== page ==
Opposite neural signatures of motion-induced blindness in human dorsal and ventral visual cortex

Tobias H. Donner, Dov Sagi, Yoram S. Bonneh, David J. Heeger

Research output: Contribution to journalArticlepeer-review

88 Scopus citations


Motion-induced blindness (MIB) is a visual phenomenon in which a salient static target spontaneously fluctuates in and out of visual awareness when surrounded by a moving mask pattern. It has been hypothesized that MIB reflects an antagonistic interplay between cortical representations of the static target and moving mask. Here, we report evidence for such antagonism between human ventral and dorsal visual cortex during MIB. Functional magnetic resonance imaging (fMRI) responses in ventral visual area V4 decreased with the subjective disappearance of the target. These response decreases were specific for the cortical subregion corresponding retinotopically to the target, occurred early in time with respect to the perceptual report, and could not be explained by shifts of attention in reaction to target disappearance. At the same time, responses increased in mask-specific subregions in dorsal visual areas in and around the intraparietal sulcus. These opposite responses in ventral and dorsal visual areas occurred only during subjective target disappearance, not when the target was physically removed. Perceptual reports of target disappearance were furthermore associated with a "global" modulation of activity, which was delayed in time, and evident throughout early visual cortex, for both subjective target disappearance and physical target removal. We conclude that awareness of the target is tightly linked to the strength of its representation in ventral visual cortex, and that the mask representation in dorsal visual cortex plays a crucial role in the spontaneous suppression of the target representation during MIB.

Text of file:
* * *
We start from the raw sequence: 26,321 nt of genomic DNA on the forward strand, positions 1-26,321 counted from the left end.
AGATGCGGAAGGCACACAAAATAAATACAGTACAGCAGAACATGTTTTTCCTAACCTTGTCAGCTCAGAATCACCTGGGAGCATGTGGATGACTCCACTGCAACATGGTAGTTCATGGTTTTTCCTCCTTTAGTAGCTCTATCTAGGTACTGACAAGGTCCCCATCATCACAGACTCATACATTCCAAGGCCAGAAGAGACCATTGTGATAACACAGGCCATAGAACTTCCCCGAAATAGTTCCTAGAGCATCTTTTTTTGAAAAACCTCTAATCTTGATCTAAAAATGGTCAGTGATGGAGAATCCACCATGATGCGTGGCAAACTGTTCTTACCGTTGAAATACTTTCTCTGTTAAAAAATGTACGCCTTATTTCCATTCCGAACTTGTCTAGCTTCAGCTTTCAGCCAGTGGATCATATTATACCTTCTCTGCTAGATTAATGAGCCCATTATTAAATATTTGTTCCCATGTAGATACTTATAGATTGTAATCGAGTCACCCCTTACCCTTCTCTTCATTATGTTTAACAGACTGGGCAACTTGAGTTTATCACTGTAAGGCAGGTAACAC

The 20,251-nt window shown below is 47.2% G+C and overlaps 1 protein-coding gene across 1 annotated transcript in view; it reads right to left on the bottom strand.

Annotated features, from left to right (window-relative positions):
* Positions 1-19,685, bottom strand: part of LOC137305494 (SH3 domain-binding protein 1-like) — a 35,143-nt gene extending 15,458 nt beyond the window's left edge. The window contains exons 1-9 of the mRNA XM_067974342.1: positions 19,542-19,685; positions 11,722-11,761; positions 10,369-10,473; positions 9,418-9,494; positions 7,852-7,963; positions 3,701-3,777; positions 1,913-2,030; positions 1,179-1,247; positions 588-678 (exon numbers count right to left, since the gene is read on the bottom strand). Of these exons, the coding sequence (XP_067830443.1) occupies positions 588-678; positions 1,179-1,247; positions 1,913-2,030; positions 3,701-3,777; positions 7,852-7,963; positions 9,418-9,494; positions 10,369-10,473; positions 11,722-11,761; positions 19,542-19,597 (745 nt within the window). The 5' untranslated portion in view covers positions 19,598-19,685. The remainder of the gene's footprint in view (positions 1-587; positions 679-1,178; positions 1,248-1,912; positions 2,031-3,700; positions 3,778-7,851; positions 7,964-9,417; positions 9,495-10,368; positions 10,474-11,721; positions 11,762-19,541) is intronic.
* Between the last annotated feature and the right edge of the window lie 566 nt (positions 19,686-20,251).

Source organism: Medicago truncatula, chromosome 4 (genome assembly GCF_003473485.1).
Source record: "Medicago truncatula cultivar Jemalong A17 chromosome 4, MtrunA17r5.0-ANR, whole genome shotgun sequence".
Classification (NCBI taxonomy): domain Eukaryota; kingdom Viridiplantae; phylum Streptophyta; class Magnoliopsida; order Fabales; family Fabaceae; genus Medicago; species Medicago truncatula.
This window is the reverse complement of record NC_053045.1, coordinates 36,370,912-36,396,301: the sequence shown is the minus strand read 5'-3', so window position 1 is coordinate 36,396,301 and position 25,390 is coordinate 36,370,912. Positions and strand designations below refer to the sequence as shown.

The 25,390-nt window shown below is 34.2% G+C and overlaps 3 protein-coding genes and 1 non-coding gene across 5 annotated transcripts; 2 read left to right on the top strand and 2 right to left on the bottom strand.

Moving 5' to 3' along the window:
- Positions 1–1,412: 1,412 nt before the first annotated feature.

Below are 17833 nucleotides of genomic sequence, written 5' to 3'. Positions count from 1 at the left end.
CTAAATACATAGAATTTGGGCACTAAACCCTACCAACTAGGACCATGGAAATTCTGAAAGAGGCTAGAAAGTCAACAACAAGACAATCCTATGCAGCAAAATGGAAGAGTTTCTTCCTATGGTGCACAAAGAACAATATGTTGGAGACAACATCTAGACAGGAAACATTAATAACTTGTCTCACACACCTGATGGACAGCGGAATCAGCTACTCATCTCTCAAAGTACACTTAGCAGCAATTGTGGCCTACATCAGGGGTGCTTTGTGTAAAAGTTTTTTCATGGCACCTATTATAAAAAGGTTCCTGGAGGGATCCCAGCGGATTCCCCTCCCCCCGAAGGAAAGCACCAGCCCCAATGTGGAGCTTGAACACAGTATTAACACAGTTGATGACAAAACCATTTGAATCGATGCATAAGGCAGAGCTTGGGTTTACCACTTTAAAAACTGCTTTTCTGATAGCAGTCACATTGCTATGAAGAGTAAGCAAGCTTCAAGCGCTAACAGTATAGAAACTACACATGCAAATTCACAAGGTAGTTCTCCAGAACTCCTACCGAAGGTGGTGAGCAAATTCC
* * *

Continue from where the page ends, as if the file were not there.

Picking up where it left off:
Original languageEnglish
Pages (from-to)10298-10310
Number of pages13
JournalJournal of Neuroscience
Issue number41
StatePublished - 8 Oct 2008
Externally publishedYes


  • Bistable perception
  • IPS
  • V3A
  • V4
  • Visual cortex
  • fMRI


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